In an article today in the Christian Science Monitor, they give a Fox transcript of Palin's recent speech as follows:

“Somebody like me – is a title and is a campaign too shackling?” said Palin. “Does that prohibit me from being out there, out of a box, not allowing handlers to shape me and to force my message to be what donors or what contributors or what political pundits want it to be? Does a title take away my freedom to call it like I see it and to affect positive change that we need in this country? That’s the biggest contemplation piece in my process.”

Question: Is it possible that "affect" was intended there? Or was the more natural "effect" intended, and the above is a typo?

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    Well, this is only one person's opinion, and I'm not saying I believe it (though I don't disbelieve it either). But it seems to me well within the bounds of possibility that the transcript accurately reflects what Palin said. I'm sure the woman is not a very good thinker; she may not be reliable in matters of grammar either. Much of what she says bears only a passing resemblance to English. Sep 29, 2011 at 4:10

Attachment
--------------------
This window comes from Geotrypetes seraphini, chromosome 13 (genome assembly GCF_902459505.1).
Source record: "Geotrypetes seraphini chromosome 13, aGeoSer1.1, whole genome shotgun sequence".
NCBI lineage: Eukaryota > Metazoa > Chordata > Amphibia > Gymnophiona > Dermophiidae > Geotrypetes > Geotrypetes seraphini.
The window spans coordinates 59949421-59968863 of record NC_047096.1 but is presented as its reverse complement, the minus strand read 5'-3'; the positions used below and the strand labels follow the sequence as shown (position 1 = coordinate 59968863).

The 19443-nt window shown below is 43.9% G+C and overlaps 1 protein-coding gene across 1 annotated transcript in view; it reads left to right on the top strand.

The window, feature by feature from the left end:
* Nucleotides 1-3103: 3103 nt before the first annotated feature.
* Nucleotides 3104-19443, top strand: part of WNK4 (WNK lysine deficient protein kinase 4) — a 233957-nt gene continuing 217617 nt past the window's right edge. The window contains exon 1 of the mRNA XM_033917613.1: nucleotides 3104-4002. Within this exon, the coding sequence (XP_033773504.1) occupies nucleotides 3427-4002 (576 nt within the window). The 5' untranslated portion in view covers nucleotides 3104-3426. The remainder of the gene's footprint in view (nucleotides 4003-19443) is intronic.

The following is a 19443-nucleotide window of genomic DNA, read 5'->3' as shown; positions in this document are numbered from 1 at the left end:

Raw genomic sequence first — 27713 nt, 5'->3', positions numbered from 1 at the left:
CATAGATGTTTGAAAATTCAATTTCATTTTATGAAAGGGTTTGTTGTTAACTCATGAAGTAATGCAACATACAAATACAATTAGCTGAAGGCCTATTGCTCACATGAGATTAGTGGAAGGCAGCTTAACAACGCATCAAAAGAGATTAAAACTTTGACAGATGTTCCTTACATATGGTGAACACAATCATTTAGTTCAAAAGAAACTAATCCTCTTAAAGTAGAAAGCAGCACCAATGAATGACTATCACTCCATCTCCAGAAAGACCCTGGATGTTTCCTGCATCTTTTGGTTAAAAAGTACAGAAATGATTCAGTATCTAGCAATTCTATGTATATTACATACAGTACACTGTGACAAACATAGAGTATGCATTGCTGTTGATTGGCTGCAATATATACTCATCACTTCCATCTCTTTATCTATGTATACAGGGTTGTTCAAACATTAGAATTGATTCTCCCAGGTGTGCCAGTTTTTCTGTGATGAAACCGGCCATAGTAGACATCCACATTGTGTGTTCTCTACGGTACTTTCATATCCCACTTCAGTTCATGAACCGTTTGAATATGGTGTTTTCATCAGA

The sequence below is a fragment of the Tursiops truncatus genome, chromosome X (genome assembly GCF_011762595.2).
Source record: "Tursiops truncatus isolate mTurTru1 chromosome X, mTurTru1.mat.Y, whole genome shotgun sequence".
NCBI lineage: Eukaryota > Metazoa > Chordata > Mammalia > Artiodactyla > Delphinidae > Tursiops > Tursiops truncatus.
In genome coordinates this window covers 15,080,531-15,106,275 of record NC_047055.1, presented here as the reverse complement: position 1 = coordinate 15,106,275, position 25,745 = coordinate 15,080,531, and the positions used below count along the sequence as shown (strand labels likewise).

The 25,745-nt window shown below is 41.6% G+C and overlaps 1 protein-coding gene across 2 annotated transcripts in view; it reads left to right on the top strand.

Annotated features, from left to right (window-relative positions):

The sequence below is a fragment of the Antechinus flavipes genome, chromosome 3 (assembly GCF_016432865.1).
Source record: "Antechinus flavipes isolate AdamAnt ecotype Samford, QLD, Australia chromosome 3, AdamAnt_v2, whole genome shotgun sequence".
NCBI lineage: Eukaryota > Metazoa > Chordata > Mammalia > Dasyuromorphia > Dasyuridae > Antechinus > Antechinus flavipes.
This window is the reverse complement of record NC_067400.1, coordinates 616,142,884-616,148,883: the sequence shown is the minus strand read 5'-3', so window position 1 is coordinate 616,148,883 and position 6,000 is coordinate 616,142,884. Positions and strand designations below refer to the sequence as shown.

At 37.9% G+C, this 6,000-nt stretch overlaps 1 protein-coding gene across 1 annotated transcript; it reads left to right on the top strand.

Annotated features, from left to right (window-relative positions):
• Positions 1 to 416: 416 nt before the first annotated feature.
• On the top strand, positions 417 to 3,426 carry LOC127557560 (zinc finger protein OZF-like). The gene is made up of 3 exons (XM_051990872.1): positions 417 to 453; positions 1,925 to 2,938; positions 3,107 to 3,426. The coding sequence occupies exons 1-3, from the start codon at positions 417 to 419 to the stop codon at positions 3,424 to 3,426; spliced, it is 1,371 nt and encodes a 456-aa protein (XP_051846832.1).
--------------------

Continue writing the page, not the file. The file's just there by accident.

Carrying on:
• @FumbleFingers - I must say you are very generous to Ms. Palin. In fact, she should be proud of this speech. Sep 29, 2011 at 4:40
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    @Adel: I can afford to be generous. She doesn't live in my country! Sep 29, 2011 at 4:42
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    It's quite possible that, with Ms. Palin's accent, the first vowel was pronounced with a schwa e thereby making it impossible to determine if the actual word used was affect or effect.
    – oosterwal
    Sep 29, 2011 at 16:45

2 Answers 2


While it's possible to "affect" change, it's not the intended meaning here:

  • To effect change means to invoke or cause the change to happen.
  • To affect change means to change the way the change is happening.

Now, if she actually means to affect positive change, that would simply mean she wants to turn the positive change around (for the worse).


I very much doubt that Palin was saying that she attempting to change the course of positive change as we know it. From context, the idea that she just wants to cause change is much more likely. So, I'm concluding typo.

Indeed, Google N-Grams confirms that "effect change" is a considerably more likely phrase.

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